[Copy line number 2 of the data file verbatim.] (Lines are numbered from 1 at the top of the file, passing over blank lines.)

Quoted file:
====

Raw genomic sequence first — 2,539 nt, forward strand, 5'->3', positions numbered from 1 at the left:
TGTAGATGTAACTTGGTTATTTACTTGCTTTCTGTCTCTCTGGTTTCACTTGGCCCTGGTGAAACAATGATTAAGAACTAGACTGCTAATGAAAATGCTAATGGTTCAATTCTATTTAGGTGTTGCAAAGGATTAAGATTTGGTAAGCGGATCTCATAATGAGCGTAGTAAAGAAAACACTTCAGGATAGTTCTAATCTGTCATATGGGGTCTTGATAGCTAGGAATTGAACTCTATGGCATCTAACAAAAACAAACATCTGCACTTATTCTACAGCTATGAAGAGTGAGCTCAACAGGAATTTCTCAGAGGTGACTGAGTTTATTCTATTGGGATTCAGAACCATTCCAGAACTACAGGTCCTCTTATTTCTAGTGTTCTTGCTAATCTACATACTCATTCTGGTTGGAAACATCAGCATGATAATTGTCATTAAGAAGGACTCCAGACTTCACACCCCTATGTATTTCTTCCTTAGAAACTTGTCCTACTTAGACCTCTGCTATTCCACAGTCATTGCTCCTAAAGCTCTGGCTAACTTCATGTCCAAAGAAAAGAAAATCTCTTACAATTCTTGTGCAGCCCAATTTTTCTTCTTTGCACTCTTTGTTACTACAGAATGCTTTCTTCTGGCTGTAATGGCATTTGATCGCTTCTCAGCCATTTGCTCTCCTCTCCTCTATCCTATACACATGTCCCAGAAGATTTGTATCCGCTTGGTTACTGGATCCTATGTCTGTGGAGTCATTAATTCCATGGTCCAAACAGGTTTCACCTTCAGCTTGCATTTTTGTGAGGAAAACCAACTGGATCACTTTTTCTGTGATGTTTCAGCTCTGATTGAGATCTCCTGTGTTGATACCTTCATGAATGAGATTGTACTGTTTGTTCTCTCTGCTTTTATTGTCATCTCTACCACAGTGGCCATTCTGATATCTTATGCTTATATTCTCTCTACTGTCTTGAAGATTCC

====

TGTAGATGTAACTTGGTTATTTACTTGCTTTCTGTCTCTCTGGTTTCACTTGGCCCTGGTGAAACAATGATTAAGAACTAGACTGCTAATGAAAATGCTAATGGTTCAATTCTATTTAGGTGTTGCAAAGGATTAAGATTTGGTAAGCGGATCTCATAATGAGCGTAGTAAAGAAAACACTTCAGGATAGTTCTAATCTGTCATATGGGGTCTTGATAGCTAGGAATTGAACTCTATGGCATCTAACAAAAACAAACATCTGCACTTATTCTACAGCTATGAAGAGTGAGCTCAACAGGAATTTCTCAGAGGTGACTGAGTTTATTCTATTGGGATTCAGAACCATTCCAGAACTACAGGTCCTCTTATTTCTAGTGTTCTTGCTAATCTACATACTCATTCTGGTTGGAAACATCAGCATGATAATTGTCATTAAGAAGGACTCCAGACTTCACACCCCTATGTATTTCTTCCTTAGAAACTTGTCCTACTTAGACCTCTGCTATTCCACAGTCATTGCTCCTAAAGCTCTGGCTAACTTCATGTCCAAAGAAAAGAAAATCTCTTACAATTCTTGTGCAGCCCAATTTTTCTTCTTTGCACTCTTTGTTACTACAGAATGCTTTCTTCTGGCTGTAATGGCATTTGATCGCTTCTCAGCCATTTGCTCTCCTCTCCTCTATCCTATACACATGTCCCAGAAGATTTGTATCCGCTTGGTTACTGGATCCTATGTCTGTGGAGTCATTAATTCCATGGTCCAAACAGGTTTCACCTTCAGCTTGCATTTTTGTGAGGAAAACCAACTGGATCACTTTTTCTGTGATGTTTCAGCTCTGATTGAGATCTCCTGTGTTGATACCTTCATGAATGAGATTGTACTGTTTGTTCTCTCTGCTTTTATTGTCATCTCTACCACAGTGGCCATTCTGATATCTTATGCTTATATTCTCTCTACTGTCTTGAAGATTCC